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Prompt versus delayed amniotic membrane application in a patient with acute Stevens-Johnson syndrome

Authors Ciralsky JB, Sippel KC

Received 11 March 2013

Accepted for publication 9 April 2013

Published 31 May 2013 Volume 2013:7 Pages 1031—1034


Checked for plagiarism Yes

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Jessica B Ciralsky, Kimberly C Sippel

Department of Ophthalmology, Weill Cornell Medical College, New York, NY, USA

Background: Stevens-Johnson syndrome is often associated with blinding ocular surface cicatricial sequelae. Recent reports have described markedly improved clinical outcomes with the application of amniotic membrane to the ocular surface during the acute phase. Here we describe the clinical outcome of a patient with acute Stevens-Johnson syndrome and severe ocular surface involvement in whom the evolving medical condition and family consent resulted in amniotic membrane application to each eye at differing intervals from disease onset.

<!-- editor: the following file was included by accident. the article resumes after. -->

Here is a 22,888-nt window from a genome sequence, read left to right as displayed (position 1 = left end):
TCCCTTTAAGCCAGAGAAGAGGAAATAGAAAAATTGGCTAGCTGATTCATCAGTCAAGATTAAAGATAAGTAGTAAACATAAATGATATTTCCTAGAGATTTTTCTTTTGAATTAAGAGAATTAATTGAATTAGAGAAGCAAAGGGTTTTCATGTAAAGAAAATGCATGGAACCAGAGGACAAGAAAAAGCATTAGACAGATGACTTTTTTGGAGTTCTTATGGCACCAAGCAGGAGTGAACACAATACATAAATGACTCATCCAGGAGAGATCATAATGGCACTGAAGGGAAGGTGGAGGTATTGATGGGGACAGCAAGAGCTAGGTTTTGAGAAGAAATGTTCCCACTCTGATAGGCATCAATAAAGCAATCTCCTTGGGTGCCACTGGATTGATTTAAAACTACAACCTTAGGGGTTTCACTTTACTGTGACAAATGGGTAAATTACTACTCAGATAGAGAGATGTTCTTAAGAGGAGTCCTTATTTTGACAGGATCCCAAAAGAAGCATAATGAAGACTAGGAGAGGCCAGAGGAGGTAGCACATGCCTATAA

Methods: We undertook a retrospective chart review of a woman with Stevens-Johnson syndrome who presented within hours of disease onset. She underwent application of amniotic membrane to the ocular surface of the left eye during the hyperacute phase (<72 hours after disease onset) and to the right eye at a later time point during the acute phase (six days after disease onset). The clinical outcomes of the two eyes, as well as associated ocular symptoms, were compared over a one-year postoperative period.
Results: The right eye, treated later in the course of the disease, required additional surgical procedures and ultimately exhibited significantly more advanced ocular surface pathology than the left. Further, the patient reported more pronounced issues of chronic eye pain and visual difficulties in the right eye.
Conclusion: Earlier intervention with application of amniotic membrane to the ocular surface in this patient with severe ocular involvement secondary to Stevens-Johnson syndrome proved superior. Application of amniotic membrane as soon as possible after disease onset, preferably in the hyperacute phase, appears to result in a significantly better clinical outcome than application later in the disease course.

Keywords: Stevens-Johnson syndrome, toxic epidermal necrolysis, amniotic membrane

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